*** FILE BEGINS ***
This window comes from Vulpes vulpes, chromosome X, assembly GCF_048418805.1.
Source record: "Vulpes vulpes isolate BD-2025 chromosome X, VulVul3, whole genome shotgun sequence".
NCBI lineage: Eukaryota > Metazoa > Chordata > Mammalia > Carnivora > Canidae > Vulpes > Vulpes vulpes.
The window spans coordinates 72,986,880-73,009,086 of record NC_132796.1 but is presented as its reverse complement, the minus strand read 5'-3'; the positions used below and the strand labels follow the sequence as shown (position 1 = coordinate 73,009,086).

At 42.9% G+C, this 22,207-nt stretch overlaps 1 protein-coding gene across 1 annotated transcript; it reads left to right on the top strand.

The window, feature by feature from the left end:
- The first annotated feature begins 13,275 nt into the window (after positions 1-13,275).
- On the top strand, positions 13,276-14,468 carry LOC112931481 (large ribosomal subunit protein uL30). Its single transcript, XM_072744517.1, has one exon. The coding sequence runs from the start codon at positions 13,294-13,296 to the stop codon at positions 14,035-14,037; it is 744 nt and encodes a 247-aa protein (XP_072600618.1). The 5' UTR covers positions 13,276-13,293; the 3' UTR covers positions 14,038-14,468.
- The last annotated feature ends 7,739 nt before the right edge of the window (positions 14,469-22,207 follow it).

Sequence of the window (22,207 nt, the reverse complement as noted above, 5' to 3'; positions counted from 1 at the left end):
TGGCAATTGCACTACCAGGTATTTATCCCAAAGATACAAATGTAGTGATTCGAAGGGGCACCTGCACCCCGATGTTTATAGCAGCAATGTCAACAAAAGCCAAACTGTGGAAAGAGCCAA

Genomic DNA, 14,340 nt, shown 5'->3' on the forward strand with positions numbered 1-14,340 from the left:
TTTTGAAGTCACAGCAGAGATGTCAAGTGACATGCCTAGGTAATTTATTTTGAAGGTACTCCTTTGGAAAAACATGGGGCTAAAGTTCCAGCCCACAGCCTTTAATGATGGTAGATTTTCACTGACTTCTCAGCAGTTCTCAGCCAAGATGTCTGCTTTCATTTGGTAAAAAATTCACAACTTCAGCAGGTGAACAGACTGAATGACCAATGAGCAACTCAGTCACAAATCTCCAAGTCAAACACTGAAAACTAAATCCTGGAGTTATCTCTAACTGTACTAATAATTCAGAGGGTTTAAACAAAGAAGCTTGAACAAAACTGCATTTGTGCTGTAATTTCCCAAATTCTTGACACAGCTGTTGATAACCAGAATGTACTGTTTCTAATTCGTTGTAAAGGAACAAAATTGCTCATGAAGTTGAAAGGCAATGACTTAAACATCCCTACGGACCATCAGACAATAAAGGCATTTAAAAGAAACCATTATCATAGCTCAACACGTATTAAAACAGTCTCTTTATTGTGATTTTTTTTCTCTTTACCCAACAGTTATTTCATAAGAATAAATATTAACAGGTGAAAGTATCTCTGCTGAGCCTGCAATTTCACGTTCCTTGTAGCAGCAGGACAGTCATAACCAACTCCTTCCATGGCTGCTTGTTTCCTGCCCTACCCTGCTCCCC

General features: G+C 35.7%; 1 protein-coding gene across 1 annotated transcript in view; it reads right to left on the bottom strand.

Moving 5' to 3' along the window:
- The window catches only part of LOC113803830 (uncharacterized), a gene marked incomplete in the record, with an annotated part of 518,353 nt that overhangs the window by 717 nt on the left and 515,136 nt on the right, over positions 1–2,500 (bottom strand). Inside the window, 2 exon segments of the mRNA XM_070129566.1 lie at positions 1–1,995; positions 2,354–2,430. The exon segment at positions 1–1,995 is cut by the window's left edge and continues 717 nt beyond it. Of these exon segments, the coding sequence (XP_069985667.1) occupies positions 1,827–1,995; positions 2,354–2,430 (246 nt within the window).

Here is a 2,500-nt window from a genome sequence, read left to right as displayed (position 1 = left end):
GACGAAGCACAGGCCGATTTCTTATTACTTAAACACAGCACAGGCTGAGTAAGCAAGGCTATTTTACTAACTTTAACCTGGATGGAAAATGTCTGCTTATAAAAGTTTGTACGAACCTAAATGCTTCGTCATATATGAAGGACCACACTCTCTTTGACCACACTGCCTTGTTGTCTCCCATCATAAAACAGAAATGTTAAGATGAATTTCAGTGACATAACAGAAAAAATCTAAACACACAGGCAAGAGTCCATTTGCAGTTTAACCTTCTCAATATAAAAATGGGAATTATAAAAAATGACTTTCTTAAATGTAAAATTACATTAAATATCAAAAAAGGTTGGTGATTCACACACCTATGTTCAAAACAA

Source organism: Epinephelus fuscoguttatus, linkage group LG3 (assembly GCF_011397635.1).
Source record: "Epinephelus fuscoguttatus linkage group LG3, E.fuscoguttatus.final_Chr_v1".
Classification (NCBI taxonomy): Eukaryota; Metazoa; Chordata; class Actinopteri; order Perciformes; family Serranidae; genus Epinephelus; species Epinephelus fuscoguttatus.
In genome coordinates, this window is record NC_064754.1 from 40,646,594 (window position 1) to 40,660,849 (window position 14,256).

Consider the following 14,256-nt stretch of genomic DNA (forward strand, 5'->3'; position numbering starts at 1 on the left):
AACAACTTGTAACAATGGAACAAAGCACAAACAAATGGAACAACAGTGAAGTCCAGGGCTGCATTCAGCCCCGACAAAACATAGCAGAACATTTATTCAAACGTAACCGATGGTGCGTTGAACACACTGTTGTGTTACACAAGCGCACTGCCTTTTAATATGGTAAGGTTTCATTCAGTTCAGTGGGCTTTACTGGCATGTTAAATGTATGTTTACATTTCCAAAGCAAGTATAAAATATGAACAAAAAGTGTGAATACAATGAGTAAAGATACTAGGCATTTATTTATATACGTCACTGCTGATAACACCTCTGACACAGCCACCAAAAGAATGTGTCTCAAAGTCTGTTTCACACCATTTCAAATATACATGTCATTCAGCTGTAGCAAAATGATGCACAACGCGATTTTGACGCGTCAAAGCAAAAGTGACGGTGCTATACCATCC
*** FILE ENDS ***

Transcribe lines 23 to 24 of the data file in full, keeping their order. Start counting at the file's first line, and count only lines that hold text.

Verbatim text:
Consider the following 14,256-nt stretch of genomic DNA (forward strand, 5'->3'; position numbering starts at 1 on the left):
AACAACTTGTAACAATGGAACAAAGCACAAACAAATGGAACAACAGTGAAGTCCAGGGCTGCATTCAGCCCCGACAAAACATAGCAGAACATTTATTCAAACGTAACCGATGGTGCGTTGAACACACTGTTGTGTTACACAAGCGCACTGCCTTTTAATATGGTAAGGTTTCATTCAGTTCAGTGGGCTTTACTGGCATGTTAAATGTATGTTTACATTTCCAAAGCAAGTATAAAATATGAACAAAAAGTGTGAATACAATGAGTAAAGATACTAGGCATTTATTTATATACGTCACTGCTGATAACACCTCTGACACAGCCACCAAAAGAATGTGTCTCAAAGTCTGTTTCACACCATTTCAAATATACATGTCATTCAGCTGTAGCAAAATGATGCACAACGCGATTTTGACGCGTCAAAGCAAAAGTGACGGTGCTATACCATCC